My long-time friend Joe Sabah teaches a course on How to Get on Radio Talk Shows All Across America Without Leaving Your Home or Office. He has compiled a list of more than 800 AM radio talk shows, listing the Producer, the Host, schedule and contact information. Every day, every one of these stations has 24 hours to fill, and they want to hear from YOU! At $147 it’s a steal.

Once you’ve targeted a particular show, fine-tune your pitch to include the title and slant. Include links to audio or video of other interviews you’ve done. Don’t add attachments.

Follow Up

Producers are always busy trying to make their next deadline, so make their job easy.   Follow up your email a couple of days later with a phone message, and remind them of your interest. Persist.

Once they’ve agreed to have you on, send the Host a List of Suggested Questions. This is how you make sure they will cover the points that are most important to you. Most Hosts are grateful for the support. It gives the show a roadmap to follow.

Give Them an Introduction

Unless your host is Terri Gross, you can be certain they won’t read your book, or your website, or even your introduction. So ALWAYS send a written introduction, and make it clear that you expect them to READ it. I recently found myself lost for words when an interviewer opened her show with, “Orvel Ray, why don’t you start by telling us a little about yourself.” That’s just rude. You can’t babble about your accomplishments without sounding arrogant. I excused myself and ended the conversation right there. Your introduction lays the foundation for the interview.

Your introduction should:

1)   describe a problem shared by members of the audience,

2)   outline the guest’s qualifications to speak to that problem, and

3)   make a big promise, tell the audience what they will learn or gain from listening.

And the first time the audience hears your name should be at the very END of the introduction.

On the Air

Record your interview in a studio if possible. Travel to their local affiliate, or have them visit your home or office. These days most guest interviews are done over the phone. Your old-fashioned land line works best. Avoid SKYPE or other VOIP connections because they will drop out and cause technical flaws. For the same reason, never use a mobile phone or a wireless headset.

Stand up. It gives your voice more energy and excitement.

Keep your answers succinct. You should have a clear idea what you want to say in response to the questions you’ve supplied. Use short stories and examples to maintain the interest of your audience. Remember why you’re there. You’re the entertainment.

Include a Call to Action

Ask your host to insert, just before the station break, the comment, “Get a pen and paper ready, because after the break I’m going to be sharing how you can get (your new e-book, service, or offer).” That way, listeners are poised to write down your toll-free number or email address.
internet radio
Watch the clock carefully, and make sure you leave enough time to cover your planned questions, repeat your call-to-action, and wrap the show.

Now Push it on Social Media

Find out when the segment will air, or better still, get a hyperlink to the playback, and share it on LinkedIn, Facebook, Twitter, and all the rest. Feature it in your website. This positions you as THE go-to expert on your subject.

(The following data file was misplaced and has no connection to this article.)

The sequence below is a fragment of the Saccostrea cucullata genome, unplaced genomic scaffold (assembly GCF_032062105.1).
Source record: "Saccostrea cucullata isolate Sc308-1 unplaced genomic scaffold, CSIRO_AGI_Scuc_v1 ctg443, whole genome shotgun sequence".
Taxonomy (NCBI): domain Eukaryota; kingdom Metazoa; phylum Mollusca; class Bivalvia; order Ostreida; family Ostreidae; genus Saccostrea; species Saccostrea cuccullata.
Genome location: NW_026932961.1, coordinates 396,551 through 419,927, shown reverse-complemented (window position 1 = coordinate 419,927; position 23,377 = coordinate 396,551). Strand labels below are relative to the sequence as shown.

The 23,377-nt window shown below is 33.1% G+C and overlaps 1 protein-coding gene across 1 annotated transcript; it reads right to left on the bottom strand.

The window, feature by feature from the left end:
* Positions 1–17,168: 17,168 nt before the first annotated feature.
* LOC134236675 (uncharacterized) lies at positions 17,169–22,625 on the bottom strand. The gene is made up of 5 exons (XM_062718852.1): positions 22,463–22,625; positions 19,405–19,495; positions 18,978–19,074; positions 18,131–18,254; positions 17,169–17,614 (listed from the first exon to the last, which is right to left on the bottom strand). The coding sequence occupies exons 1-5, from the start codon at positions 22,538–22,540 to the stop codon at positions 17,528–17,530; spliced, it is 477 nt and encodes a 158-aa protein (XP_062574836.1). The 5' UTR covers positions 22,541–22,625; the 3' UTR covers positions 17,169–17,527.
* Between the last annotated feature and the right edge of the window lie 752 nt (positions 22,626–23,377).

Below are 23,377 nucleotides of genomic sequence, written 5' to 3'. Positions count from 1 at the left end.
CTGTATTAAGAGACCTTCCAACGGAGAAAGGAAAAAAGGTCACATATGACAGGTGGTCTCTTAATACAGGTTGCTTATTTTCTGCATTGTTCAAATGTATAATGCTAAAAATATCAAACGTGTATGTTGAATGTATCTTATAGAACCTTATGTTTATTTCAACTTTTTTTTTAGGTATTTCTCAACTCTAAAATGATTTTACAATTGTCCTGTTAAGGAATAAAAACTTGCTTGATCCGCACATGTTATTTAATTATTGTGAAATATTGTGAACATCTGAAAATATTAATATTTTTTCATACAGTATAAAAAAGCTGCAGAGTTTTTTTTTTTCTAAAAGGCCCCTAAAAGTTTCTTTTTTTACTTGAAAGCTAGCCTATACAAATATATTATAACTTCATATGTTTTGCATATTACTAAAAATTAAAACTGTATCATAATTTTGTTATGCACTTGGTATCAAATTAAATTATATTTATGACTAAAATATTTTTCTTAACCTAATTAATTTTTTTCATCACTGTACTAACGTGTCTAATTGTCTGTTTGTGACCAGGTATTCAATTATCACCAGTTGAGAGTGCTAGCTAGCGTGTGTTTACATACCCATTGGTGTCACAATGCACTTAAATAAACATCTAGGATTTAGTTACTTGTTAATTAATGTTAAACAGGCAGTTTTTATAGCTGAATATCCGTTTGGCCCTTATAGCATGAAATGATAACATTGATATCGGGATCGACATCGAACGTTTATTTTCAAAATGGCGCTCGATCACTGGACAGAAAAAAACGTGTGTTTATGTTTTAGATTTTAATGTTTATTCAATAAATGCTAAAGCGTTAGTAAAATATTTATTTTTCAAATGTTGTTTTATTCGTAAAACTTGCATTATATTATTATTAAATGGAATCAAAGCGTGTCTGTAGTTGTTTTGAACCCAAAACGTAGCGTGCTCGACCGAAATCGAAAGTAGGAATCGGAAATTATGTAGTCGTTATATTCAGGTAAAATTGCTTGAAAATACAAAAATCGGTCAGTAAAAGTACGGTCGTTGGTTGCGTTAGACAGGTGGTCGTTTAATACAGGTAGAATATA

Do it right and your phone will be ringing off the hook!

Guerrilla Marketing When YOU are the Product

I answered the phone, “Good morning, this is Orvel Ray.”

There was a short silence. Then a woman’s voice, “I’m surprised you answered! It took me back for a moment.”

“Well, if you ever call here, and another man answers, please let me know.”

She chuckled, and then offered, “This is Linda from Washington Speakers Bureau. I’m trying to reach the office of The Guerrilla Marketing Group.”

“You got it. And it’s just me and Denise. Several years ago we built an addition on our house, closed our downtown office, and fired everyone. Now we both work from home, here in the mountains of Colorado.”

“Oh, that must be beautiful!”

“It is. You can come and stay. Now that the boys are grown we have a spare room, and at this altitude, we don’t get much company.”

“I was just shocked that you answered your own phone?”

“Well, who else’s phone would you have me answer?”

Your Identity as a Guerrilla Marketing Weapon

Many experts, consultants, and professionals worry WAY too much about their “professional” image. They think they need an expensive office and a perky receptionist or they won’t be taken seriously. It took years for me to realize that being able to run my business while avoiding the commute, the expense and the hassle of managing a staff, is also a huge credibility builder. It’s a lifestyle most envy.

Image vs. Identity

Guerrilla marketing professionals know that it’s more important for clients know you by your identity, who you really are, rather than to trying to project an image. An image, by definition, is a reflection, a facsimile, a fake. When YOU are the product, your clients want to know who you REALLY are; your quirks, your family, your faults, your hobbies and interests. And they want to know where you live, so if they’re ever dissatisfied they can come punch you in the nose.

Certainly you should dress up on client visits or conferences. But clients prefer a personal relationship, especially with their Trusted Advisers. The more they get to know the “real you” the more they trust your expertise and rely on your advice.

Put your picture on everything

Many years ago, we recommended to a small real estate brokerage that they should require all their agents to include their photo on their business cards. For some of you, this might not be such a good idea, but stick with me here. Today, they’re one of the largest real estate companies in the country. I can’t mention their name, but I believe they sell Moore real estate than any other Company I know.